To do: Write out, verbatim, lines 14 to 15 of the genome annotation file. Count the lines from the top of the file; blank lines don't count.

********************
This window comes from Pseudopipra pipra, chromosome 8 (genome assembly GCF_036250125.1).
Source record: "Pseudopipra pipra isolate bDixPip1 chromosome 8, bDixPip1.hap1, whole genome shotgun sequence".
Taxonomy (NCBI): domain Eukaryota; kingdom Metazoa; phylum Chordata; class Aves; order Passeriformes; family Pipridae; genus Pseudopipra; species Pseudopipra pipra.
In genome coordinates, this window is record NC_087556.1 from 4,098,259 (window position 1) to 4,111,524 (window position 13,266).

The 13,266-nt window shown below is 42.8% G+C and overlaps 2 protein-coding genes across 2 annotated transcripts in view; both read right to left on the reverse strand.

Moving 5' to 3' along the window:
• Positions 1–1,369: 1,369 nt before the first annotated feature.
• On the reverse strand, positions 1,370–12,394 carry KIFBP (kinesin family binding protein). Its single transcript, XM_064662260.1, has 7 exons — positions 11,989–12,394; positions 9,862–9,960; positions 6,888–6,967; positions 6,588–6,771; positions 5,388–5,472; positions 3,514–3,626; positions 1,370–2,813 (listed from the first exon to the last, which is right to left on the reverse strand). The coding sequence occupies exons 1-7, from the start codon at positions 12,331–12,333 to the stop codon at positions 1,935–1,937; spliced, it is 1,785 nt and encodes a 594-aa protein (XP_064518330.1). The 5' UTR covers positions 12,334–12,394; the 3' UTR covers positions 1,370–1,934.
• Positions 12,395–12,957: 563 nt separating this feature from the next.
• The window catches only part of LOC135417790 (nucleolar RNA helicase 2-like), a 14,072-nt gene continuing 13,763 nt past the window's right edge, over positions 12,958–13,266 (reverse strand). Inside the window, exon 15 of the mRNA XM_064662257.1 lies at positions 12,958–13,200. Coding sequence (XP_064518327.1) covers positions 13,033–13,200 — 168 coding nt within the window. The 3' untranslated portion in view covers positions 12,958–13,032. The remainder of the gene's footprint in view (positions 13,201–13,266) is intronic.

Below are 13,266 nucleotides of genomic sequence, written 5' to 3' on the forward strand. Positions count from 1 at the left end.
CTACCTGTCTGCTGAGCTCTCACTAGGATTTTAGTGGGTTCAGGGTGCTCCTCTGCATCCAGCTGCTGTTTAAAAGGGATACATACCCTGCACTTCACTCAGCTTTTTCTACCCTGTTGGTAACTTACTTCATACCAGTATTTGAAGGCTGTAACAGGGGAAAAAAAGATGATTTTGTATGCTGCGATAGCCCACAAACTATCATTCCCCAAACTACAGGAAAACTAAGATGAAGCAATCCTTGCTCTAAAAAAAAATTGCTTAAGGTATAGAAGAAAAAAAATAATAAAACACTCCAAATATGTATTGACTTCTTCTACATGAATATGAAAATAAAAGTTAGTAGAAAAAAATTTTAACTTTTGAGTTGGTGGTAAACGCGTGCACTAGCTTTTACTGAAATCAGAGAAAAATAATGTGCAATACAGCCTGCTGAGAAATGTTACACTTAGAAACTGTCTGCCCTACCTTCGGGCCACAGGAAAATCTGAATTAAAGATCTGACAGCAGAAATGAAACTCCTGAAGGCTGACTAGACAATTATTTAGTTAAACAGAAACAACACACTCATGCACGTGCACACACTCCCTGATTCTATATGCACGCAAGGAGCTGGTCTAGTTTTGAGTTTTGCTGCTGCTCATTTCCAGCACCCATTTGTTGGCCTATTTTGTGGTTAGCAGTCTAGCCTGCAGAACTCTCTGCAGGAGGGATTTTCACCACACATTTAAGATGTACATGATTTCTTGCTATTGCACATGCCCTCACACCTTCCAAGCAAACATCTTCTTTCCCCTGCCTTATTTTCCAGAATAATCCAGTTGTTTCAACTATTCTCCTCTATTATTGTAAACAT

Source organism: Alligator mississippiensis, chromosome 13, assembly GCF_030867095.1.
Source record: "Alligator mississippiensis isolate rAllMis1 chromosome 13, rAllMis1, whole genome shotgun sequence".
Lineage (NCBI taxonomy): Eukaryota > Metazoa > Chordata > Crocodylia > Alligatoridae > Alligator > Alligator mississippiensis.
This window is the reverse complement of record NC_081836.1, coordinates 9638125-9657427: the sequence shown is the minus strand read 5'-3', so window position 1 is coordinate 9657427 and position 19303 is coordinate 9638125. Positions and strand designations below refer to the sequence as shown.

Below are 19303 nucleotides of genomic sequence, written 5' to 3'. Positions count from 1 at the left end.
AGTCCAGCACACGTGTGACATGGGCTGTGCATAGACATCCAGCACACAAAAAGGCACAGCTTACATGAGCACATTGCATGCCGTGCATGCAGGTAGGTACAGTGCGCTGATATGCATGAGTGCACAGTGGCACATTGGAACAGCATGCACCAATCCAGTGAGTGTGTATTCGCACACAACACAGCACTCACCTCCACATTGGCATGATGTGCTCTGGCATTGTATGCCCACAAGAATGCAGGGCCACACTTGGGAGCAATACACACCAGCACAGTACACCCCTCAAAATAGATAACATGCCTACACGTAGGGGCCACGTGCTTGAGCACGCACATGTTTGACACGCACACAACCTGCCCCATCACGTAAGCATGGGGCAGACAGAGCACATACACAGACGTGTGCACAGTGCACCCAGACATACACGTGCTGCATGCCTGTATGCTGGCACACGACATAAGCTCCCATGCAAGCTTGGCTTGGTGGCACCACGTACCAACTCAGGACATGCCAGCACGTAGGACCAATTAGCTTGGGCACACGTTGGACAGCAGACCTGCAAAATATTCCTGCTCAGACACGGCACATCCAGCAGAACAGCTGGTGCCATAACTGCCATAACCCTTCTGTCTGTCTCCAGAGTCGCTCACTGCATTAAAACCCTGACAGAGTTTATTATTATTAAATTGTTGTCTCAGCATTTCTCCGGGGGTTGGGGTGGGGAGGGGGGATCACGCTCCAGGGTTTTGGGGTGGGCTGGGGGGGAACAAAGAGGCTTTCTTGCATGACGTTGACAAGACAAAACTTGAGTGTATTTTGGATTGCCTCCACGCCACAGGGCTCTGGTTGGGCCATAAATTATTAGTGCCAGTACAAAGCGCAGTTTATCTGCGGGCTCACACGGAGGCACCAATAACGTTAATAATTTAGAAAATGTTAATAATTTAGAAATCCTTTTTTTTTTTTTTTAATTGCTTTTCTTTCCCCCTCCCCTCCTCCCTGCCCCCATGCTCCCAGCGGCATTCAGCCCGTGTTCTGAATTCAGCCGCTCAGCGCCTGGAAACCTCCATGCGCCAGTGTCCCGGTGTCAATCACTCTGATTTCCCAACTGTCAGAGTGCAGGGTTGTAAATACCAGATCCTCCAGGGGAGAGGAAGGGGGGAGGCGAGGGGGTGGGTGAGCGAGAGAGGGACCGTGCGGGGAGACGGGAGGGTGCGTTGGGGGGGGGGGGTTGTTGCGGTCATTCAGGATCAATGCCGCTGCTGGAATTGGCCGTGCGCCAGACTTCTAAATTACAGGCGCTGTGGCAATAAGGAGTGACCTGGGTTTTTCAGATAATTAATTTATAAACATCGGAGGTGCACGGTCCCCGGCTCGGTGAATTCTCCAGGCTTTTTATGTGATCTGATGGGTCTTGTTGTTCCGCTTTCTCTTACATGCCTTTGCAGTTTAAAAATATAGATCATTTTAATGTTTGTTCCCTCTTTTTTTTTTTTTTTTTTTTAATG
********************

Source record: "Alligator mississippiensis isolate rAllMis1 chromosome 13, rAllMis1, whole genome shotgun sequence".
Lineage (NCBI taxonomy): Eukaryota > Metazoa > Chordata > Crocodylia > Alligatoridae > Alligator > Alligator mississippiensis.